Monday, August 24, 2009

"The Road Not Taken": decisions, decisions

I’ve done all sorts of crazy things in my life, but at the time they made perfect sense, probably because I was enthralled by the prospect of doing something “different” from everybody else. In hindsight, I question the practicality of two decisions in particular because in the end they turned out to be life altering. Today I'll explore the first of those decisions.

In the spring of 2003, I was teaching English and French at an all-boys catholic high school on Chicago’s north side. I’d been there for three years and prior to that had taught summer school there for seven years. Overall I’d been happy, mostly with the amazing students I was fortunate enough to teach, and it was where I met a teacher who, to this day, is one of my very best friends. 

When it came time to sign my contract for the following school year, I had a meeting with my principal (a genuine prince of a leader--the best I’ve ever had) during which he informed me that the board had decided to shrink the World Language program due to lower student enrollment, which meant that I would no longer be teaching my two French I classes. Instead, I would be a full-time English teacher once again.

I couldn’t blame my principal, whom I will call Joe, for taking away the two brightest parts of my day; budgets are budgets, and I was fairly certain that his decision had nothing to do with my performance. But still I had the nagging feeling that something would be missing from my life if I would not be able to speak French for those two forty-three minute blocks every day. 

It didn’t take me long to confront Joe about my reservations. In fact I think I went to him the very next day and simply said, “Joe, I really think I want to continue teaching French, so if I can’t do that here, I’ll probably go elsewhere.”

And so it began. The first of two ill-fated decisions that were made more than impetuously. Within a day or so there developed in my head the crazy idea not to merely teach French but to move to France for a year or so, with the intention of working as an au pair while perhaps also studying there. Yes, it was a pretty stupid idea for a thirty year-old single woman to uproot her fairly stable life in exchange for an au pair’s position that paid close to nothing in a foreign country thousands of miles away. 

My family immediately had mixed reactions: I heard everything from, “Wow! You go, girl!” to “Where will you store all of your furniture?” and “How will you pay all your bills?”

Some very good questions, all of them, but I ignored each and every one. I was in the throes of a startling epiphany--a voice of sorts in my head--that could not be quieted. I was moving to France for ten months. Period. I would be living with a family, taking care of their beautiful children, taking long, leisurely strolls down the Champs-Elysées, casually chatting in French with the new fascinating friends I was bound to meet.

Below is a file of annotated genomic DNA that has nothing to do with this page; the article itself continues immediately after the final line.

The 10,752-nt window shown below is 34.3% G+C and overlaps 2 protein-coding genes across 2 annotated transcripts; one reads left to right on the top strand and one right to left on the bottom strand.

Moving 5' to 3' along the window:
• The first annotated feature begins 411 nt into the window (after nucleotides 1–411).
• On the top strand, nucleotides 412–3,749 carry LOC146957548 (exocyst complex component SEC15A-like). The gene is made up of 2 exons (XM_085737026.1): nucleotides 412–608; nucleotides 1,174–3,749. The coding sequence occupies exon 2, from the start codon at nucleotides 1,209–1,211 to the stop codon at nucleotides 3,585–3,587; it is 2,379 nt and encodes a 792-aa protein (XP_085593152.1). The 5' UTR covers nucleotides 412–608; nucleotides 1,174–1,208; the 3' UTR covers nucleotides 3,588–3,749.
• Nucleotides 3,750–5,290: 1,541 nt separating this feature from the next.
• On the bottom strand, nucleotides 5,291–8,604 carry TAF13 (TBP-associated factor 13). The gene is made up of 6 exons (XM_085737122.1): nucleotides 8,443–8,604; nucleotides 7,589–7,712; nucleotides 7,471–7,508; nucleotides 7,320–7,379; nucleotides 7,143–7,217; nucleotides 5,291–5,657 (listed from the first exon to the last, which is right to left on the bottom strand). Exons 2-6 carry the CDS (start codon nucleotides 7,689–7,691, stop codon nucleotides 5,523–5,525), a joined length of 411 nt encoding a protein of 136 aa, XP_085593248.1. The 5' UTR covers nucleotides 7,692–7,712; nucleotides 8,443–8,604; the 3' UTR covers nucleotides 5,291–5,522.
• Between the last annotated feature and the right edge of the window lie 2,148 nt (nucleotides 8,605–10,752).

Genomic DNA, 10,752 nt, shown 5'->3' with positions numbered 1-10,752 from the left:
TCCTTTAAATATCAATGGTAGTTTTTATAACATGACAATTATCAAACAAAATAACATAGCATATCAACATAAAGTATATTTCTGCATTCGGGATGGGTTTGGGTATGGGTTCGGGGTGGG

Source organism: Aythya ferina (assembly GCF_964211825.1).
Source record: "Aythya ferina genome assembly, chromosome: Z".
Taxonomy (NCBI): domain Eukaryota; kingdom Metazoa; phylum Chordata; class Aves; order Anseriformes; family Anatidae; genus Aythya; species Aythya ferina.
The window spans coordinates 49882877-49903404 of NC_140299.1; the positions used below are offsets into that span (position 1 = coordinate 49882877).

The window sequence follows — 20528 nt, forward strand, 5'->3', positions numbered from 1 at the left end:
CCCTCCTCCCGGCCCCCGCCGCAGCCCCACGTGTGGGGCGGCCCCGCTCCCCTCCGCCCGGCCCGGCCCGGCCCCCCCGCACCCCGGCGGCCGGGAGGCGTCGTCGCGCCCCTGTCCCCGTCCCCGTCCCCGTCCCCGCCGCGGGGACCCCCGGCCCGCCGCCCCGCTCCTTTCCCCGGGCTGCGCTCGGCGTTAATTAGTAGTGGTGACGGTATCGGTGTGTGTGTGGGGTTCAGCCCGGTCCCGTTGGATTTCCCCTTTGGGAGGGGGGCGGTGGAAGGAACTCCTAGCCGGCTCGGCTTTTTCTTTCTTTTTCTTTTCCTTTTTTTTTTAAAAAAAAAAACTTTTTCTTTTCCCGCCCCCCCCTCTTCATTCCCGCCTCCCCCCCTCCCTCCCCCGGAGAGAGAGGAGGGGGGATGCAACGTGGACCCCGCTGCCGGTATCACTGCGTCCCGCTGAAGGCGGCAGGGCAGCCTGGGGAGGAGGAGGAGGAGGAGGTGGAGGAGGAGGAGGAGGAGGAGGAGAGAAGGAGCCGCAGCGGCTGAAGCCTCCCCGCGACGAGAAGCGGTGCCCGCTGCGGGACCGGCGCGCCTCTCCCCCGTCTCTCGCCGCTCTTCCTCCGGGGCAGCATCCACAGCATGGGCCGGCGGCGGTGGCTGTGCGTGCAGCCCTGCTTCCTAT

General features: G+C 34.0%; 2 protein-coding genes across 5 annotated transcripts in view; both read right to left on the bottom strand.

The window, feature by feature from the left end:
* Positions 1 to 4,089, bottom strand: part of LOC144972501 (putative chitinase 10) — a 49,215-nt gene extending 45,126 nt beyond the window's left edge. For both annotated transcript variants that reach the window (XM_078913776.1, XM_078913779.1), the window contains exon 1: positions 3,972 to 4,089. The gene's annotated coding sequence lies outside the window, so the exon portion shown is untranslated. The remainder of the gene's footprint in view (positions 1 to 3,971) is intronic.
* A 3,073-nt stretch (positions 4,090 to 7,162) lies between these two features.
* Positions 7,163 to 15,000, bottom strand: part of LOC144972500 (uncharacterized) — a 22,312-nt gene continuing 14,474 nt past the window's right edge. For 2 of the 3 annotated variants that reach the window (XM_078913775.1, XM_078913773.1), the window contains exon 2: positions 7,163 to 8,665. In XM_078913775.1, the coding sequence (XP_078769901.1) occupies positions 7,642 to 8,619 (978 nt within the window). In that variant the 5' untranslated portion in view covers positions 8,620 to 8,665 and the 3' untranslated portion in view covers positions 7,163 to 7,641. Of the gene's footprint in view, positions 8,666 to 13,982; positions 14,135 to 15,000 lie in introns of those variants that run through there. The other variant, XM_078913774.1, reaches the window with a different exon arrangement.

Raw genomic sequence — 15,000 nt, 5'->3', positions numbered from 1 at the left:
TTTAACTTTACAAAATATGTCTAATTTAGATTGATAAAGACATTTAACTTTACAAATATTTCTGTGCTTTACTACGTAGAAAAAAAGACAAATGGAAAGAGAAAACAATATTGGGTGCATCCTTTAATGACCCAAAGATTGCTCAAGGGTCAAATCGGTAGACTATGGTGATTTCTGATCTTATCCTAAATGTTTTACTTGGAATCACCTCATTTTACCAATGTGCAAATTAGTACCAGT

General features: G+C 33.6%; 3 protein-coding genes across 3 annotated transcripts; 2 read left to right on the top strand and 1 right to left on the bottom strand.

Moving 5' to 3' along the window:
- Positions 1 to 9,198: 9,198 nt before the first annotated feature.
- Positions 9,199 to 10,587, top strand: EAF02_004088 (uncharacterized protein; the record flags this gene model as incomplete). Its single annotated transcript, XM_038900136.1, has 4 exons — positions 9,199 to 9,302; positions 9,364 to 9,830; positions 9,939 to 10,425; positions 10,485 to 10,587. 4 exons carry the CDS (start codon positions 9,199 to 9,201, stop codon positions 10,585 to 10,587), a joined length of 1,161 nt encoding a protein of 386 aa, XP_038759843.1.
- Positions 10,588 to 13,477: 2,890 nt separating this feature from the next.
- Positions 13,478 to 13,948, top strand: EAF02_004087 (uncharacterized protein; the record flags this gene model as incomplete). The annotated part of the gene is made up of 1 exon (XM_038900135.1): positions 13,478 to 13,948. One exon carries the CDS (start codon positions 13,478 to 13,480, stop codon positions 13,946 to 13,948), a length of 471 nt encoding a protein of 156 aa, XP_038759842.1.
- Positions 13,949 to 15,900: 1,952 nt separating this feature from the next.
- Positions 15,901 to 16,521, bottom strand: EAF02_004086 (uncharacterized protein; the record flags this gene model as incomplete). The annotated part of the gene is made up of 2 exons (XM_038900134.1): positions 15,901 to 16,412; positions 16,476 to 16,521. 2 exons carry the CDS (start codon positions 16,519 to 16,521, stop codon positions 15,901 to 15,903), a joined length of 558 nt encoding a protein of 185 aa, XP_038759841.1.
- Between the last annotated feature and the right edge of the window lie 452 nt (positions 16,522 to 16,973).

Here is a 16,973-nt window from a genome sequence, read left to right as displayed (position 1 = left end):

This is the romantic fantasy I'd conjured in my head as a sort of self-fulfilling prophecy I was determined to see through. Sadly, my jaunt in France left a little something to be desired.

To be fair, my time in France did include a little bit of that fantasy. After all, I was able to study there and take a stunning road trip to Normandy to see the D-Day beaches. Other than that, the fantasy fell pretty flat because in planning this escapade I did not factor in the possibility that I might be completely and utterly miserable. I did not consider the possibility that the famille d’accueil might be more dysfunctional than my own; I didn’t consider the possibility that the children might take to making bowel movements at the dinner table while rocking themselves back and forth in their chairs like an overloaded washing machine. I failed to consider the possibility that the family would impose upon me a teenager’s curfew of 9:00 PM on weekends; worst of all, I never thought the parents would request that I speak only English to their children, thereby negating the whole purpose of my mission: to be able to speak more French!

There’s much more to this story that I’ll share at another time. The upshot, though, is simply that I embarked on such a serious pursuit absurdly naive to its consequences. Do I regret having done it? Absolutely not. But I do wish I had done it differently so that I might have been able to pay my bills while I was there, communicate more effectively with the famille d’accueil so that I didn’t grow sick at the sight of them, and continue the insurance coverage I’d had with my former employer. If I’d acted like a grown up, I could have lived like one while I was abroad. Instead, I acted like a broad who needed to grow up.

When I returned from France in the winter of 2003, six months earlier than I’d planned, I was in a state of ecstasy, not over the glorious time I’d had while I was away, but because I was surrounded by my family again. The ecstasy soon faded and I sank into a deep depression over what I would do next in my life. Because I’d returned over Christmas, I wasn’t able to secure a full-time teaching position like I could have if I’d come back in the summer as originally planned. So I did the next best thing: I subbed and worked part time at a learning center. 

I was living with my parents, and that did not go well. I felt like a loser and technically I was when you consider what I gave up to take that stupid trip. I gave up a rewarding career (which is what it was for me at the time, I guess), I gave up solid benefits, my apartment, my family, my boyfriend (who waited for me, thank God!), and I gave up my dignity. A lot has happened since then, some good, some tragic, but once again I find myself searching for something to do with my life.

Who knows? Maybe this is it.

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